Many advisors abide by the dictum: Don’t discuss politics with clients.

But they may want to rethink that conventional wisdom, since the “political climate is having the greatest impact” on upper-income investors and their charitable giving, according to a Wells Fargo-sponsored Gallup poll released today.

Among the respondents who self-identify as Democrats, 54% told the pollsters they are giving more to charitable groups today because of the political situation. Among those who self-identify as independents, 39% reported an increase in giving for the same reasons.

But among the self-identifying Republicans, only 18% reported they increased their donations because of the political climate.

For the survey, the pollsters queried 525 U.S. adults between Oct. 7-13. Each of the respondents had at least $10,000 in stock or bond investments and earned $240,000 or more annually. Wells Fargo and Gallup identified the group as representative of the top 5% of U.S. households.

To learn more about what the results mean in terms of practical applications for advisors, FA-IQ spoke to Beth Renner, the national director of philanthropic services for Wells Fargo Private Bank, about the recent survey results.

FA-IQ: Given your study’s findings that Democrats want to give more in this political environment than their Republican counterparts, should advisors be asking clients their political party affiliation before broaching the topic of charitable giving?

Renner: When you think about the political aspect of it, that may be one motivation for giving — whether or not they believe that their values are being represented in today’s political environment. What I would encourage advisors to do is simply ask clients how they will [do so], if they are interested in engaging in philanthropy. What is the clarity around their values of how they want their philanthropy represented? It may lead into a discussion [about political affiliation]. But I think that at the heart of it is understanding where clients’ values are and how they want those to be represented. Now, I have had advisors also tell me that they won’t ask their clients about philanthropy because they think it’s too personal. But we find that when we have that conversation with clients, you get to know them at a deeper level.

FA-IQ: The new survey also found that more women than men want to link charitable giving and social impact investing. What do you view as the best way for advisors to handle the relationship between those two financial-planning strategies?

Renner: We are seeing more and more women making the charitable decisions in their household. And so it is a great topic for a financial advisor to discuss with women, because it’s something they’re very passionate about. They also want to engage their kids more, so it’s an opportunity for you to connect as an advisor with the next generation around the topic from an impact investing standpoint.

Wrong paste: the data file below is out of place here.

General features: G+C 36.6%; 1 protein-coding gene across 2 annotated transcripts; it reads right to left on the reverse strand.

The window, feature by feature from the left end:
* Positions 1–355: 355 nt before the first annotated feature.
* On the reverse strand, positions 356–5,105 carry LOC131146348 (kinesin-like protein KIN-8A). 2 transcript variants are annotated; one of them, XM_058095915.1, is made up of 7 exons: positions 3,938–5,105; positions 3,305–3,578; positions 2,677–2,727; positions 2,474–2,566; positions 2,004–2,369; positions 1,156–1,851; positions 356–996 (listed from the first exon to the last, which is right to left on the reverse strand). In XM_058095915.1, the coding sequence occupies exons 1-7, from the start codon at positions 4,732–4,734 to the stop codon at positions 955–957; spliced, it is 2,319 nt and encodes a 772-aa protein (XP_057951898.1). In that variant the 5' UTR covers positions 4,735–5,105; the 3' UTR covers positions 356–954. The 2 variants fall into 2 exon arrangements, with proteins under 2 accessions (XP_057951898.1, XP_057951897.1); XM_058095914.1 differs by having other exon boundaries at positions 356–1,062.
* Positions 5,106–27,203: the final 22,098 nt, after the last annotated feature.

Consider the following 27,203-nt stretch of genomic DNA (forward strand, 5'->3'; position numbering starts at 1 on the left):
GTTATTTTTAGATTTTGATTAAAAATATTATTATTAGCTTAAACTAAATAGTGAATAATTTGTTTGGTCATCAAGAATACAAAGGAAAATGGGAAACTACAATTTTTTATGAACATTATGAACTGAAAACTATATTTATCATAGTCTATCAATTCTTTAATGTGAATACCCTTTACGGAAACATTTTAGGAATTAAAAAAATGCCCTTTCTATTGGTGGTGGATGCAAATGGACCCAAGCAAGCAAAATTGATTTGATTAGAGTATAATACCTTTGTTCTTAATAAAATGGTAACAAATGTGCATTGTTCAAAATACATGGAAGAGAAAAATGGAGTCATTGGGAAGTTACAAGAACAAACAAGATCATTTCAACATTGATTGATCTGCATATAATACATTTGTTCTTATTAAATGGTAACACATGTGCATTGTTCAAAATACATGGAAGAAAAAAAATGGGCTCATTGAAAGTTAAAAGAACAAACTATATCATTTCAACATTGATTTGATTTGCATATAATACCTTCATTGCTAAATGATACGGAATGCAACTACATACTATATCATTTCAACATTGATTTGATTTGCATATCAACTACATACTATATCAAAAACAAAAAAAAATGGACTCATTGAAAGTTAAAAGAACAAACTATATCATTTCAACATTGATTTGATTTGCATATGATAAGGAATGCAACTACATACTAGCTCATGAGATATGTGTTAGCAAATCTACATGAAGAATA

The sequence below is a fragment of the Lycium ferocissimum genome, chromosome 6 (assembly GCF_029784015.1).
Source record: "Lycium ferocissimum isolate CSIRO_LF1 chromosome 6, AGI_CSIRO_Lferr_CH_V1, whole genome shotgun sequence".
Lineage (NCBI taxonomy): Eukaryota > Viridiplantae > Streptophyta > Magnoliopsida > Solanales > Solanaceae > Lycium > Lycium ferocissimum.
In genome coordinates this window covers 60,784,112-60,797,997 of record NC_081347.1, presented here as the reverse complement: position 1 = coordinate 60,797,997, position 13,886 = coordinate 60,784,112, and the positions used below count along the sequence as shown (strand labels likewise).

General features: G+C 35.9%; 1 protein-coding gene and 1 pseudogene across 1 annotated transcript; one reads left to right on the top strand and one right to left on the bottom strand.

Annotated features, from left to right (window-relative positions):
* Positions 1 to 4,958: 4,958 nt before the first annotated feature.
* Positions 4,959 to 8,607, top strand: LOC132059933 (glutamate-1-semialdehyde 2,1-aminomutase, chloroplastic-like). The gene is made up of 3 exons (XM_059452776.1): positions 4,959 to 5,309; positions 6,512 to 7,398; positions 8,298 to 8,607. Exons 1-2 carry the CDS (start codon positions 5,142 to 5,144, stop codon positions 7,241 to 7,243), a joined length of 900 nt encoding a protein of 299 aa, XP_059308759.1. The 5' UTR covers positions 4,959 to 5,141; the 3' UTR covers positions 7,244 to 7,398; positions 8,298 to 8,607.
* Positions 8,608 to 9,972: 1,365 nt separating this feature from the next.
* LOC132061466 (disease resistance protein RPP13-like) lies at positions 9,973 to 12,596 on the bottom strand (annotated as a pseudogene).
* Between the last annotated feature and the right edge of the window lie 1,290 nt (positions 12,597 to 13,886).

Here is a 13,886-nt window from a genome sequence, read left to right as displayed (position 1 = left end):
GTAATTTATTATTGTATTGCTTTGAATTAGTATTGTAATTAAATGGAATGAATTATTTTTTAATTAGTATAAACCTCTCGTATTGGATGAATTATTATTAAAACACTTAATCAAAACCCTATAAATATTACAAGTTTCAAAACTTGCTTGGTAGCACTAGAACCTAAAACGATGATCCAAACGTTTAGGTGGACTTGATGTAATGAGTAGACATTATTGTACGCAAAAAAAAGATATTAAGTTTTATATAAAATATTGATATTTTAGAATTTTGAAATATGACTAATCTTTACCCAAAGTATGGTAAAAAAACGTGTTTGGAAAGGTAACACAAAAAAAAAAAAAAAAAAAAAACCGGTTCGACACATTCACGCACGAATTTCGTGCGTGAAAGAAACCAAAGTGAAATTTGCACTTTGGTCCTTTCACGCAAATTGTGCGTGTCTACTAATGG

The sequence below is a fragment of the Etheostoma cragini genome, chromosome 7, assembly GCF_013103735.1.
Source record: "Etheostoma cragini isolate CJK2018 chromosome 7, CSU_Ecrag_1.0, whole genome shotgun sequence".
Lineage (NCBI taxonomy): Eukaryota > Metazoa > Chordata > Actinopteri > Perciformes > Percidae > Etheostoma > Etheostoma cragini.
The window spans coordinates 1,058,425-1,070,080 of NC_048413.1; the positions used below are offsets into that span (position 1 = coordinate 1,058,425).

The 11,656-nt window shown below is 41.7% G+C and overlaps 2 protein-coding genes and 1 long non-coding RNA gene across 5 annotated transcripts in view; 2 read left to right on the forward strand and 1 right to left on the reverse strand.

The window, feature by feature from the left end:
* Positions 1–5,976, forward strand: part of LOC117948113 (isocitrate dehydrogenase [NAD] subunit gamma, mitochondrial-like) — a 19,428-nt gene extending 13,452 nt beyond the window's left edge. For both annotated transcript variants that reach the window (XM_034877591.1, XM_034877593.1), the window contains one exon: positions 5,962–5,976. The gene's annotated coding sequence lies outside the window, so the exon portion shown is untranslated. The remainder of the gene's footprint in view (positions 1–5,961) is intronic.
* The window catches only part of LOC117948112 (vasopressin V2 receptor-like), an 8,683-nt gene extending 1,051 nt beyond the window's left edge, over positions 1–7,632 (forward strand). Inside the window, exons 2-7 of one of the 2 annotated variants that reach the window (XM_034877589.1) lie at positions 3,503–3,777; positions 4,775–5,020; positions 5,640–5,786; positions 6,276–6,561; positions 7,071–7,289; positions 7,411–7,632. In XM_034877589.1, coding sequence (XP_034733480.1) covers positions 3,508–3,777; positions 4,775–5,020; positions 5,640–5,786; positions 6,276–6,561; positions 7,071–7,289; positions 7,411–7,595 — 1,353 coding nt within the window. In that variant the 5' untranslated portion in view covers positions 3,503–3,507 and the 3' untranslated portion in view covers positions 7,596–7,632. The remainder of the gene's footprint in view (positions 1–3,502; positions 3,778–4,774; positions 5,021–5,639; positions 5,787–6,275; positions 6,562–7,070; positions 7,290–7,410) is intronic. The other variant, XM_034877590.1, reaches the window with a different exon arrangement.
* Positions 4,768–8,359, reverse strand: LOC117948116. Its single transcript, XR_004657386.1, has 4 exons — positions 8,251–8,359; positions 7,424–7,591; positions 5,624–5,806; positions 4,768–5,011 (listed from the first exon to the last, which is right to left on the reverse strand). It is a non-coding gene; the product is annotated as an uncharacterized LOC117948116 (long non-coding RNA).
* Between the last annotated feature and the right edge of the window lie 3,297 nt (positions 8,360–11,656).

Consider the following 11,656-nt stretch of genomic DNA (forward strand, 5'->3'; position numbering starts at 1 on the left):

Beth Renner

FA-IQ: About half the survey respondents acknowledged that taxes are at least a minor reason for their charitable giving. And some — 19% — also say the current tax rules have negatively influenced their giving. What conclusions should advisors draw about how they approach clients based on those findings?

Renner: I think it’s just another part of the dialogue, about where and how they rank the importance of the tax consequences. I think that what we will find as we go through another full [tax] season, is we will have more clarity around whether or not the tax law changes are creating differences in people’s giving.

FA-IQ: Tell us about the concept of “philanthropic inflation” and how advisors should factor that into their discussions with clients.

Renner: Oftentimes, there can be this feeling that the amount I give isn’t going to make a difference. I encourage advisors to help the client understand it all starts with values. How do they want their values represented in their philanthropy? Help them get clarity around the areas of funding. And then what are their key measurable goals for success, because excellence in philanthropy has always been self-measured. I think it really comes down to having that conversation with your client, understanding what they want to accomplish with their philanthropy and creating some measurables around it for them.

This interview has been edited for brevity and clarity.